Preparing our kids for cross-cultural communication



Getting to know families of another culture can help enlarge our kids’ world view as well as our own. © Thinkstock

When I was in second grade, my best friend was Leticia (Letty) Lopez. I was new to Mrs. Morris’ class and Letty took me under her wing. Since I like to play sports after lunch, instead of swing on the swing set or talk under the trees like the other little girls our age, Letty thought I was cool. She and I played with the boys and learned how to catch footballs on our chests. It was just more fun than what the girls were doing.

One day she invited me to play at her house after school. My mom said, yes. I was thrilled to go. When Letty walked in the door, Letty greeted her mother and grandmother. Her grandmother spoke Spanish to us. I didn’t understand a word but I thought it was exotic. Letty showed me her room that she shared with her sister. I had a room by myself at home. I remember feeling sorry for her that she had to share. Letty didn’t seem sad.

After we played awhile, Letty’s mom called us to eat. She served tacos. They were so good! I loved them. We never ate these kinds of tacos at home. I felt as if I entered another world going to Letty’s house. I thought it was cool. But I also remember being glad to get home that night, hug my own mother and sleep in my room by myself. Visiting another family and another culture that afternoon made me appreciate my culture. Enlarging our children’s world in any way often has that effect.

Demographics in America are changing. The Pew Research Center and U.S. Census have released the following projections:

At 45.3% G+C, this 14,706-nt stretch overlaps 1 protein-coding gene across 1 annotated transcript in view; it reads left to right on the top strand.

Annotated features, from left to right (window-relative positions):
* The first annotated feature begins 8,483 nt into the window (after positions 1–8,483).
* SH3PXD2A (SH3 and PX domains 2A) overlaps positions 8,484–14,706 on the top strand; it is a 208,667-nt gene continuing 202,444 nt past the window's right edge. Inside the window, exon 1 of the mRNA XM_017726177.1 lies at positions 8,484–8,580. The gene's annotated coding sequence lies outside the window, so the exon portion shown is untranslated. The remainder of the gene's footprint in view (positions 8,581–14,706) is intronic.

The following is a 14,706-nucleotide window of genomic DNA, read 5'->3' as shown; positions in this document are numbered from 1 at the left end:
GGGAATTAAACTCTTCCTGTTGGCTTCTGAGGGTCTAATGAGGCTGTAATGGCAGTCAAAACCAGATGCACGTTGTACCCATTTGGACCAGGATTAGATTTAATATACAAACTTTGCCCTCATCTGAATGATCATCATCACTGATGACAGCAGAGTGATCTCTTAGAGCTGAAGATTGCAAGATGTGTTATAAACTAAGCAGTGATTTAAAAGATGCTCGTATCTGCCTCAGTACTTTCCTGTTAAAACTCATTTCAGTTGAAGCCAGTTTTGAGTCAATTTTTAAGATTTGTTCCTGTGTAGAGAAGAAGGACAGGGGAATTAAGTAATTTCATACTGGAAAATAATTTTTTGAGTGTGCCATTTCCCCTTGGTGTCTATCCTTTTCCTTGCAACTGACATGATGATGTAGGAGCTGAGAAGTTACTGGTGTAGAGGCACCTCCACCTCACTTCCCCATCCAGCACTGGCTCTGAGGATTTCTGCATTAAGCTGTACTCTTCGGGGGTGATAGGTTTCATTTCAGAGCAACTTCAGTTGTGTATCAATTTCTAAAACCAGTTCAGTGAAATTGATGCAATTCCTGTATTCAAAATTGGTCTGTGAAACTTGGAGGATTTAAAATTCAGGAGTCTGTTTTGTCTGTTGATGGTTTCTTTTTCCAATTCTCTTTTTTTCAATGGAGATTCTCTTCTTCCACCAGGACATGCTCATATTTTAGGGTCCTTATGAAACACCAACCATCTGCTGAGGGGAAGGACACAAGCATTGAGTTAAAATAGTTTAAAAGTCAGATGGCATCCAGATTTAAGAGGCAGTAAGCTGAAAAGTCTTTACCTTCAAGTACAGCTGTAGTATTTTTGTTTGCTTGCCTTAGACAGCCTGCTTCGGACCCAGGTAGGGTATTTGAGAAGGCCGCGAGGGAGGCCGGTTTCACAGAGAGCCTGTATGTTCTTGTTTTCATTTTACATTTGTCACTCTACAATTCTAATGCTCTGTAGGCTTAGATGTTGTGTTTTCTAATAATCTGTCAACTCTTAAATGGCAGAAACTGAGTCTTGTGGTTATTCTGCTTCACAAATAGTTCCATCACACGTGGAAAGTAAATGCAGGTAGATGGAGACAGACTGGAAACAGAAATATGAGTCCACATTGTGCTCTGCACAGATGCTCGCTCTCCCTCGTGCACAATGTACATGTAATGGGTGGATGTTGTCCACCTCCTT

The Hispanic population will rise to 128 million in 2050, tripling in size. Latinos will account for 60 percent of the nation’s population growth by 2050.

The black population will grow to 59 million by 2050, a rise of 56 percent.

The Asian population will grow to 41 million in 2050, nearly tripling in size. In 2050, the nation’s population will be 9 percent Asian.

The white, non-Hispanic population will grow to 207 million by 2050, a 4 percent increase.

Be conscious of our own attitudes and the attitudes we want our children to adopt about race and culture.

Our children will deal with people of other races and cultures simply because America’s demographics are changing. They will go to school with persons of different race and cultures and they will eventually work with or do business with persons of different races and cultures. This reality may beg the question, how do I prepare my children to become competent cross-cultural communicators?

1.) Practice diversity. Be a good race relations role model.

Demonstrate positive race relations in practical ways in your own life by demonstrating diversity. Ask yourself, do I have friends of other races? If most of your friends are from your own race and culture, you may want to consider opportunities for you and your child to add more diversity to your lives. Visit a church that worships in a different language than your own on Sunday. Observe how they worship. Find something to appreciate about it and comment on it to your child. You may find yourself asking, do I openly and verbally appreciate other races and cultures in front of my child? If you see a television program about a different culture, use the opportunity to discuss a different way of life and worldview. Find one thing you like about it and state it out loud.

2.) Answer your child’s questions about race and culture in an age appropriate way.

Psychiatrist, Alvin Poussaint, MD states that there are two critical development ages when race and culture questions are likely to occur. They are, ages 6 to 8 years old and the teenage years. These stages are times when the child’s world is expanding and their values are forming or solidifying. Responding to a child’s questions at these stages in simple, honest terms is important. Being conscious of our own attitudes and what attitudes we want our children to adopt about race and culture will not only help our children to appreciate their own culture, but also develop as capable cross-cultural communicators.

LAURA REAGAN-PORRAS, MS, is a family sociologist and a freelance writer from Texas. She and her husband raise two daughters in a bi-cultural, bi-lingual home. She can be reached at for comments.


About Author

Leave A Reply